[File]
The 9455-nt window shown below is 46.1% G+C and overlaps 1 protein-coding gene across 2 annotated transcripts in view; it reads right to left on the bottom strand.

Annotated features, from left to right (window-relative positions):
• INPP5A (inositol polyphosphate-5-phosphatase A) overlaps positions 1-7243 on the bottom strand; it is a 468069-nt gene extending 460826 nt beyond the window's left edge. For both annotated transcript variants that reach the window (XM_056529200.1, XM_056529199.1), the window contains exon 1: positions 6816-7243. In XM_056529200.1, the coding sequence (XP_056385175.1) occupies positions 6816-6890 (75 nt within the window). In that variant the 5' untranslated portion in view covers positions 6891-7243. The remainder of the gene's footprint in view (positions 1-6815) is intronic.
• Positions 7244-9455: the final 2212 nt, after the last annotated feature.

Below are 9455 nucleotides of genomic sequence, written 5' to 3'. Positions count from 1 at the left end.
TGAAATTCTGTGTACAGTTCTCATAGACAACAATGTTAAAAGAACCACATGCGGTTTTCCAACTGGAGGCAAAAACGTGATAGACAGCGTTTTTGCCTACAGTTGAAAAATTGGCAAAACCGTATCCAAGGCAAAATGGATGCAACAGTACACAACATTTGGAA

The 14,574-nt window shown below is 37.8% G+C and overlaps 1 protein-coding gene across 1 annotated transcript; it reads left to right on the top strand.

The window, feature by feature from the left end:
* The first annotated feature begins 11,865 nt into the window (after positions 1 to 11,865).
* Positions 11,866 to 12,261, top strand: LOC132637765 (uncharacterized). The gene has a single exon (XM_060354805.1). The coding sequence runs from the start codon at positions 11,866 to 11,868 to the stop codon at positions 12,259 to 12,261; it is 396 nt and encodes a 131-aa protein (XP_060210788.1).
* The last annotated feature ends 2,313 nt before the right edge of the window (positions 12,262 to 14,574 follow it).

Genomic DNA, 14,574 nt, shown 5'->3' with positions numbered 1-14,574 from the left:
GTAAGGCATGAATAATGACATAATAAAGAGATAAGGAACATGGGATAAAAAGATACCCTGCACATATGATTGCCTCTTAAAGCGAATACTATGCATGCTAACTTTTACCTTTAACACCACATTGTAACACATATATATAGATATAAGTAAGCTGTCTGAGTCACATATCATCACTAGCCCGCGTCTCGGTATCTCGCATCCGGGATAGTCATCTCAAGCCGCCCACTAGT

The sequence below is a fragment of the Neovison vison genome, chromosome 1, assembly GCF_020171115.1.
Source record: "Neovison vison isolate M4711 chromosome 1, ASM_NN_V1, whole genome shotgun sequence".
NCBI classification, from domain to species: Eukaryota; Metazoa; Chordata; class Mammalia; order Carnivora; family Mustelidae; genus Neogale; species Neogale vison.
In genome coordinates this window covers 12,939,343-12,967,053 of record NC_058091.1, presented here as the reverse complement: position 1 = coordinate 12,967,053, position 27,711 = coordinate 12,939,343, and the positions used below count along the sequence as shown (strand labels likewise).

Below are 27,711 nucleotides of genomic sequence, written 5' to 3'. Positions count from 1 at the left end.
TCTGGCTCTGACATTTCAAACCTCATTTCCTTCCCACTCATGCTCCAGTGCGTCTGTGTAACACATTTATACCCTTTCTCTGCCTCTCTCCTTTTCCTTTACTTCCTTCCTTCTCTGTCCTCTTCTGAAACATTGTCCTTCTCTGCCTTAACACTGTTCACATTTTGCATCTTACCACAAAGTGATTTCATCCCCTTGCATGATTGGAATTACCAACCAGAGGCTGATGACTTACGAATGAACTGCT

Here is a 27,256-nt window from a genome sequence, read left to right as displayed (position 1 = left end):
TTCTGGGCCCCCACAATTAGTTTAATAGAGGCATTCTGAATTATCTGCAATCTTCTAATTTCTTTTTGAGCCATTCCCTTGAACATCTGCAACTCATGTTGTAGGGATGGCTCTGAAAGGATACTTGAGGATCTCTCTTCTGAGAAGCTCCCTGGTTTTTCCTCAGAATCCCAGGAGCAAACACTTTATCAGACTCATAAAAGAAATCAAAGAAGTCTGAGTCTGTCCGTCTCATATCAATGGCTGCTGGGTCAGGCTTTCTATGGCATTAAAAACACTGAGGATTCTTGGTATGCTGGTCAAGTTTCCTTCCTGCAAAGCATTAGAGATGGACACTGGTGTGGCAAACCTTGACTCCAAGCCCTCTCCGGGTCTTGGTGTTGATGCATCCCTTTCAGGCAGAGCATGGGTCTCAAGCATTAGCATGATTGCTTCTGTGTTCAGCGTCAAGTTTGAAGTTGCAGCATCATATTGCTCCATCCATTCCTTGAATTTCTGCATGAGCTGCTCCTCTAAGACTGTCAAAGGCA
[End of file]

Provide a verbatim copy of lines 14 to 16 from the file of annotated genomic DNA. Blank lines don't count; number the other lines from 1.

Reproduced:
The sequence below is a fragment of the Neovison vison genome, chromosome 1, assembly GCF_020171115.1.
Source record: "Neovison vison isolate M4711 chromosome 1, ASM_NN_V1, whole genome shotgun sequence".
NCBI classification, from domain to species: Eukaryota; Metazoa; Chordata; class Mammalia; order Carnivora; family Mustelidae; genus Neogale; species Neogale vison.